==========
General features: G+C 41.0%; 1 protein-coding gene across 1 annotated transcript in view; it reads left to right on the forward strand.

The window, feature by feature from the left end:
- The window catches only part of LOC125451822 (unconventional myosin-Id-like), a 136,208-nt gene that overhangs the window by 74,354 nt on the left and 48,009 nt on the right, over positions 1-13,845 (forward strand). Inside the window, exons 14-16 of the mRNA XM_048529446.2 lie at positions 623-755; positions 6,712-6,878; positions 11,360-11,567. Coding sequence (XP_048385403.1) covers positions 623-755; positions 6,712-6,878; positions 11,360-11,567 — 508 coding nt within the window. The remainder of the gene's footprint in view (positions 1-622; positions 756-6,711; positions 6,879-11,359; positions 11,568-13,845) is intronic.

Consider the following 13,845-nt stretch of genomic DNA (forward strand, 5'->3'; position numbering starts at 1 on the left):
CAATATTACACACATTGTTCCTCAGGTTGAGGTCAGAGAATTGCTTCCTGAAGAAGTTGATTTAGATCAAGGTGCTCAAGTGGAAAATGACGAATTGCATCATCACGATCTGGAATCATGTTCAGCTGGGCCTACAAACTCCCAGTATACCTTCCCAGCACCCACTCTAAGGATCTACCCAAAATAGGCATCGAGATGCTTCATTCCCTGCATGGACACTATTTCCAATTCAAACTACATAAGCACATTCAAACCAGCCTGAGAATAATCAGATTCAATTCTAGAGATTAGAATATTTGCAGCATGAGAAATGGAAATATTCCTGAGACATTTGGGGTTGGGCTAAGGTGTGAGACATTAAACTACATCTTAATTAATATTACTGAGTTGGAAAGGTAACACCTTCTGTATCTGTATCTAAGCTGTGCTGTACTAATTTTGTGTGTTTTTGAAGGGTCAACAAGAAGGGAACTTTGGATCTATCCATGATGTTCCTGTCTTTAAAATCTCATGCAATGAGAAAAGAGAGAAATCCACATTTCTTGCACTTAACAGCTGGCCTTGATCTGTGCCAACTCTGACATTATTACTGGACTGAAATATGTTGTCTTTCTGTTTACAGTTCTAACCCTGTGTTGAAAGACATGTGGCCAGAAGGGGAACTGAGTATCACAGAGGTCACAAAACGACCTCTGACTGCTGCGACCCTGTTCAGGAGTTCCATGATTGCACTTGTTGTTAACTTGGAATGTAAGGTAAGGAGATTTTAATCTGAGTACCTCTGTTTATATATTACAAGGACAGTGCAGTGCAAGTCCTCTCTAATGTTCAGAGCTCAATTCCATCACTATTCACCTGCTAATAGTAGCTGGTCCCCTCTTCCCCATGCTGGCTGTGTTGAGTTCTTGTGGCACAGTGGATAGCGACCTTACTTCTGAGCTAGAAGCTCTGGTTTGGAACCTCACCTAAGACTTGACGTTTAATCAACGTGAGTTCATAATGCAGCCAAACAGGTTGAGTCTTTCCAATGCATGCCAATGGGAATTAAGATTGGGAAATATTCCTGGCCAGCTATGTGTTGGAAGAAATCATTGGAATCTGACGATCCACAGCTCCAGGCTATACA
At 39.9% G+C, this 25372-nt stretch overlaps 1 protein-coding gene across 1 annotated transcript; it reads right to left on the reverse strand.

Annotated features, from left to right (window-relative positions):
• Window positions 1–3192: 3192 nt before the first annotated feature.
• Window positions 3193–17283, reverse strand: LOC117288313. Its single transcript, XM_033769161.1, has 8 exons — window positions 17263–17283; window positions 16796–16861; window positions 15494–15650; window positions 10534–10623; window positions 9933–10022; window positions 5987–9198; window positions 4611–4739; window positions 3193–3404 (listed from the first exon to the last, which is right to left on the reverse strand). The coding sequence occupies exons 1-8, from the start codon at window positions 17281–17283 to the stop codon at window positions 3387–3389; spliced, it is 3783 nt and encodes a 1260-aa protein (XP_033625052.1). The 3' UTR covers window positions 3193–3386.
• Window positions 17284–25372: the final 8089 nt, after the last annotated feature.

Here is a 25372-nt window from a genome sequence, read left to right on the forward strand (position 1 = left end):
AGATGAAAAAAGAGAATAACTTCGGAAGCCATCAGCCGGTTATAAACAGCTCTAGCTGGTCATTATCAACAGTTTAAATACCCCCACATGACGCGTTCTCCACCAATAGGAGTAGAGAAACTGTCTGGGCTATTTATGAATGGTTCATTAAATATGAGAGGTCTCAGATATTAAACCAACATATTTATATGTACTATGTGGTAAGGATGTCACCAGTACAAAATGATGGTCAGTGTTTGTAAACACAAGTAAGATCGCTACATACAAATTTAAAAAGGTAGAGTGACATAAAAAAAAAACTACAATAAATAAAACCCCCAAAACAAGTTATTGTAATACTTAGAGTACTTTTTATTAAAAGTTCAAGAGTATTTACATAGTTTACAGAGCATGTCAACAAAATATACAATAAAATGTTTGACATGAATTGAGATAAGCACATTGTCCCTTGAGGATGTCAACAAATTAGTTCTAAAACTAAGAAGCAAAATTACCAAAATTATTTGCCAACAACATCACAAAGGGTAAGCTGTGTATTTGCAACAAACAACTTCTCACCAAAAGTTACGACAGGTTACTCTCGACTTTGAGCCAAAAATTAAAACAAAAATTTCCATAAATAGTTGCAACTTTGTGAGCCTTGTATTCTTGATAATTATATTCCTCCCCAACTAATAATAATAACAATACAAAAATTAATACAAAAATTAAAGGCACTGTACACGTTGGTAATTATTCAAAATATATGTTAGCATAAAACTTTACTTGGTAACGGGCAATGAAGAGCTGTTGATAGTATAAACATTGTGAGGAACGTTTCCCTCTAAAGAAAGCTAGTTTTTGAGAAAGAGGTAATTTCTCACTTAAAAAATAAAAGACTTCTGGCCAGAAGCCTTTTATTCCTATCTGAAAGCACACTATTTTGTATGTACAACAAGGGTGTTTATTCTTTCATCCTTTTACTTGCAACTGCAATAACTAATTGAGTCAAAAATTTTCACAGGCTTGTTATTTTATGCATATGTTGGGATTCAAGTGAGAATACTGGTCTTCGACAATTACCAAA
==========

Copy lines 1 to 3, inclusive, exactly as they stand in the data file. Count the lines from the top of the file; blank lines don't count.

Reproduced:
General features: G+C 41.0%; 1 protein-coding gene across 1 annotated transcript in view; it reads left to right on the forward strand.

The window, feature by feature from the left end:
- The window catches only part of LOC125451822 (unconventional myosin-Id-like), a 136,208-nt gene that overhangs the window by 74,354 nt on the left and 48,009 nt on the right, over positions 1-13,845 (forward strand). Inside the window, exons 14-16 of the mRNA XM_048529446.2 lie at positions 623-755; positions 6,712-6,878; positions 11,360-11,567. Coding sequence (XP_048385403.1) covers positions 623-755; positions 6,712-6,878; positions 11,360-11,567 — 508 coding nt within the window. The remainder of the gene's footprint in view (positions 1-622; positions 756-6,711; positions 6,879-11,359; positions 11,568-13,845) is intronic.